BPW Foundation's Women Misbehavin' Blog

Well behaved women never make history

What Would Mary Do

Posted by sailorcindy on January 30, 2009

My first encounter with (or realization of) the issue of equal pay for women came from The Mary Tyler Moore Show, when Mary complained to her boss about how unfair it was that her male predecessor had earned money for doing the same job she was currently performing. Her boss’s excuse? The man had a family to take care of.

Yesterday, President Obama signed into law the Lilly Ledbetter Fair Pay Act, reversing a 2007 Supreme Court ruling making it more difficult to sue for wage discrimination.

I know I should be thrilled. I know that this is a huge step forward for women, for little girls watching The Mary Tyler Moore Show and not understanding why anyone would object to paying a woman for doing the same job a man is doing. But I find myself filled with a profound sense of disappointment.

Not with the fact that the bill is now law. (In fact, I was thrilled when the President signed it with Lilly Ledbetter looking on.)

Not with the Supreme Court’s ruling back in 2007. (It’s hard to be surprised by a ruling that discriminates against fair pay when, in our Court’s illustrious history, they have found ways to justify slavery, child labor, and racial segregation.)

Instead, my disappointment comes from the vocal dissent and cheap excuses of businesses and members of Congress who oppose the bill, claiming it will open wide the gates for “more and costlier lawsuits” and could discourage employers from hiring women.

First of all, the Act’s purpose is to get the law back to where it was prior to the Supreme Court’s ruling in Ledbetter v. Goodyear Tire & Rubber Co. The Act merely restores rights that women (and all employees) held prior to this erroneous ruling; the real changes would come from The Paycheck Fairness Act (which is detailed nicely here). If the Act is merely restoring the law to where it was prior to Ledbetter v. Goodyear, and if our courts were not flooded with lawsuits pre-Ledbetter, does it follow that passing this Act would clog our legal system with meritless lawsuits?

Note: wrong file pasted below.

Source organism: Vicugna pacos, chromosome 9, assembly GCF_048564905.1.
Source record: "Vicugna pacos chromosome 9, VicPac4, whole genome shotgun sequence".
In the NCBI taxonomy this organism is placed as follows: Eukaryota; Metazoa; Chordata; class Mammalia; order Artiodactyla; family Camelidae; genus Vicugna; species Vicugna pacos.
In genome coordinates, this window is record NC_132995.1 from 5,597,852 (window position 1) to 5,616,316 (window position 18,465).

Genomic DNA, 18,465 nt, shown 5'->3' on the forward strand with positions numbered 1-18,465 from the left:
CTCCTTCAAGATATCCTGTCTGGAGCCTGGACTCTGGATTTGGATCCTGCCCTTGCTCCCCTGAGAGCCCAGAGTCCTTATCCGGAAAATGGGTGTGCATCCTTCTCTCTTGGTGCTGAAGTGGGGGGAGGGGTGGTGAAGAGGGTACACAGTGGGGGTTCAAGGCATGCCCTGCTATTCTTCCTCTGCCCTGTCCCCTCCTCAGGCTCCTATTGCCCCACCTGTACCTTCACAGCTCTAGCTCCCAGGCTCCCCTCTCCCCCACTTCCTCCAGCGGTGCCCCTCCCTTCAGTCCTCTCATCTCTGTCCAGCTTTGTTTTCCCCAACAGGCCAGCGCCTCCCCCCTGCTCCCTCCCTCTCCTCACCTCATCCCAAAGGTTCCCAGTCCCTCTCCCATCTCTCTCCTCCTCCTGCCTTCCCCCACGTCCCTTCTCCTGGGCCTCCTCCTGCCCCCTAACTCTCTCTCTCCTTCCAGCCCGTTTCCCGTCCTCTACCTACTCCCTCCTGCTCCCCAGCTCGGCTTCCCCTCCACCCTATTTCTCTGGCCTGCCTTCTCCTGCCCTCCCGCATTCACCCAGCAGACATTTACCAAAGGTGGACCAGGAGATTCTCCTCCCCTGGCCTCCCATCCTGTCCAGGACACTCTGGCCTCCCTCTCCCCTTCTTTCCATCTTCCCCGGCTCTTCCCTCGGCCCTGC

And as for the contention that the Act will discourage companies from hiring women, well, doesn’t the answer seem obvious? Rather than refusing to hire women, companies should be doing the right thing, the very thing they should have been doing all along – paying women fair wages…paying women equally for performing equal work. Word on the street is that the best way to avoid a discrimination lawsuit is to not discriminate against employees.

These excuses not only ring hollow to me, they conjure up the memory of Lou telling Mary that men had wives and families to care for – an excuse Mary shot down, pointing out that men without children or wives do not make less than men with families. Now, 35 years after this episode of The Mary Tyler Moore Show aired, women are still battling for equal pay. The Ledbetter Fair Pay Act is a start, but our fight wages on.


4 Responses to “What Would Mary Do”

  1. Pat said

    I felt so proud to see Lilly Ledbetter with President Obama as he signed the Lilly Ledbetter Fair Pay Restoration Act into Law. Having the chance to hear and meet her at the BPW National Conference was a treat.

    Until there is no recognition of “Equal Pay Day”in April, our fight will not be over. We must continue to make everyone aware of how families are impacted by wage disparity.

  2. and more importantly, where can i catch re-runs of the mary tyler moore show. i bet we could learn a lot more from her days as the lone women in a male dominated field.

  3. Pat said

    I’m not sure whether reruns are being shown, but the Museum of Broadscast TV has DVDs of some of the seasons available as boxed sets for under $30.00. Some of the episodes are available for viewing in their archives. Here’s a link to the article about the show: (I couldn’t make it clickable- copy and paste.)


    And here’s the link to the DVD store:



  4. jpflaste said

    You can watch episodes on http://www.hulu.com.

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